Facebook’s Mark Zuckerberg paid a visit to Beijing to talk to Robin Li, who runs Baidu, China’s biggest search engine. As much as Zuckerberg would love for Facebook to penetrate China, he, like many others before him, first needs to build the kinds of relationships that will let his software penetrate the so-called Great Firewall. From the Guardian:
Zuckerberg appears to have found common ground with Li, an internet entrepreneur who has completed a postgraduate course in the US….Since then, he has shrugged off Google and Yahoo, as well as criticism about a supposedly weak stance on censorship and copyright piracy, to make Baidu the dominant force in the Chinese search engine market. In an earlier interview with the Guardian, Li said Baidu would one day become an international rival to Microsoft and Google.
Given the furore over censorship that followed Google’s decision to curtail its Chinese search engine earlier this year, it is unlikely Facebook and Baidu would like to draw further attention to the issue.
China already has two social networks that are Facebook imitators: Kaixin, with 80 million users, and Renren, with 150 million. These lack the economic clout and global reach of Zuckerberg’s company but they do have the advantages of language and cultural awareness, as well as the protection of the Great Firewall….To tackle them and other big Chinese platforms, such as QQ, Facebook would probably have to move inside the firewall and accept greater censorship.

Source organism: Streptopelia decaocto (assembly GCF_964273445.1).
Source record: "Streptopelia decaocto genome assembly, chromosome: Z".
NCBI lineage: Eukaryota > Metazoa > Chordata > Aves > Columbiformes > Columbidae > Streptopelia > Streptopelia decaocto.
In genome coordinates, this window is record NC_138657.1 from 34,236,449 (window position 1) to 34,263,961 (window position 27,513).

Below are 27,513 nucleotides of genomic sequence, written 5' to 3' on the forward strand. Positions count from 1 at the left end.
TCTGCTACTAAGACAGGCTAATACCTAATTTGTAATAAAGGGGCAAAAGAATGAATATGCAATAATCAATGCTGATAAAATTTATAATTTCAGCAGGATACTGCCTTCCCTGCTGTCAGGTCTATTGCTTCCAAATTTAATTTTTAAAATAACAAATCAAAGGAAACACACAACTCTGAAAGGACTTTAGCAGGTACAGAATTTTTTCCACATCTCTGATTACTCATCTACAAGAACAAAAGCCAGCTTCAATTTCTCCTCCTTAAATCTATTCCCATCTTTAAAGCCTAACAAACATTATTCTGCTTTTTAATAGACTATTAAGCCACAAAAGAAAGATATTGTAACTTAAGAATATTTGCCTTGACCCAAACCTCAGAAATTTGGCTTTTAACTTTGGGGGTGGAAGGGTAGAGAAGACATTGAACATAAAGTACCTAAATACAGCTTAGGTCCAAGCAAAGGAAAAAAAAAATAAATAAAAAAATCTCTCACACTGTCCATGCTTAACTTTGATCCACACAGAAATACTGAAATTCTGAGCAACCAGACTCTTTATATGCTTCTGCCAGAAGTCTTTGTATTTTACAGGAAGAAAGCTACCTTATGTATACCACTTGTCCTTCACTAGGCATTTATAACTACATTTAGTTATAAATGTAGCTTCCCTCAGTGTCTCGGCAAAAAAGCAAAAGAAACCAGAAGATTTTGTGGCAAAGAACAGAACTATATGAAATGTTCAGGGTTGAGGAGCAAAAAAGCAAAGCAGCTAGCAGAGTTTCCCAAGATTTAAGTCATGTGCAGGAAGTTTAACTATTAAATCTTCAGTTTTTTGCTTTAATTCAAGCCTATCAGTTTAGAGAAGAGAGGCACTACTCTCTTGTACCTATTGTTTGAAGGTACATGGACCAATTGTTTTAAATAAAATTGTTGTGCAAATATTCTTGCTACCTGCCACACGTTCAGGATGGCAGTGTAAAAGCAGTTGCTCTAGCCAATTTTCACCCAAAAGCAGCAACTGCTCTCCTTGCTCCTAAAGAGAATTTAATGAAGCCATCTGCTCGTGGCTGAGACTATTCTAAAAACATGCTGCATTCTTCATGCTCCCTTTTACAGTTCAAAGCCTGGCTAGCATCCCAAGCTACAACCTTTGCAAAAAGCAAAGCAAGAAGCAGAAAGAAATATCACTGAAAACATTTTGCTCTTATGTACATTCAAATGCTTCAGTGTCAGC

Facebook would tap a market of 1.3 billion users in China, according to Mashable. Zuckerberg is chomping at the bit to get in, just like everybody else. Since China is notoriously hard to get into for online companies, a Facebook allowance could pave the way for other social media companies, too. How likely that is to happen is a different question.